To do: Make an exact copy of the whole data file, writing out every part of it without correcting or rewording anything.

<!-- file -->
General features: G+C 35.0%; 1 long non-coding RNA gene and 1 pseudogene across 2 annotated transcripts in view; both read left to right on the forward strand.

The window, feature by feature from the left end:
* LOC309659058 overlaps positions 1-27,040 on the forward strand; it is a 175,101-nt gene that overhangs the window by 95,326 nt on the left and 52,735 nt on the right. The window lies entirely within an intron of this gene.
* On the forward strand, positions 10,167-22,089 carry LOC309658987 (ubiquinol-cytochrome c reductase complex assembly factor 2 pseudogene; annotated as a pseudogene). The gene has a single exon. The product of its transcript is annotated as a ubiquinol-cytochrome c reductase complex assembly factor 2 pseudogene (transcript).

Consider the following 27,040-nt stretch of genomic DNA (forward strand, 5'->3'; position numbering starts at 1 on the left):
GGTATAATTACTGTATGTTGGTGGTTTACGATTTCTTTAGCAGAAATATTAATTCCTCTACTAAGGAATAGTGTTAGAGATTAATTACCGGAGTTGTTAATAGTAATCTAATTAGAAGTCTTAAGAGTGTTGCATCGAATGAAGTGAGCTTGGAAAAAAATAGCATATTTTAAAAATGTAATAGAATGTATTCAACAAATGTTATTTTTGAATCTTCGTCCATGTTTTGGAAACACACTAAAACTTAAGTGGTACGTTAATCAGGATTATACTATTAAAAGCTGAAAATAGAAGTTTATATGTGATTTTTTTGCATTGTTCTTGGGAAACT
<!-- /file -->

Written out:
General features: G+C 35.0%; 1 long non-coding RNA gene and 1 pseudogene across 2 annotated transcripts in view; both read left to right on the forward strand.

The window, feature by feature from the left end:
* LOC309659058 overlaps positions 1-27,040 on the forward strand; it is a 175,101-nt gene that overhangs the window by 95,326 nt on the left and 52,735 nt on the right. The window lies entirely within an intron of this gene.
* On the forward strand, positions 10,167-22,089 carry LOC309658987 (ubiquinol-cytochrome c reductase complex assembly factor 2 pseudogene; annotated as a pseudogene). The gene has a single exon. The product of its transcript is annotated as a ubiquinol-cytochrome c reductase complex assembly factor 2 pseudogene (transcript).

Consider the following 27,040-nt stretch of genomic DNA (forward strand, 5'->3'; position numbering starts at 1 on the left):
GGTATAATTACTGTATGTTGGTGGTTTACGATTTCTTTAGCAGAAATATTAATTCCTCTACTAAGGAATAGTGTTAGAGATTAATTACCGGAGTTGTTAATAGTAATCTAATTAGAAGTCTTAAGAGTGTTGCATCGAATGAAGTGAGCTTGGAAAAAAATAGCATATTTTAAAAATGTAATAGAATGTATTCAACAAATGTTATTTTTGAATCTTCGTCCATGTTTTGGAAACACACTAAAACTTAAGTGGTACGTTAATCAGGATTATACTATTAAAAGCTGAAAATAGAAGTTTATATGTGATTTTTTTGCATTGTTCTTGGGAAACT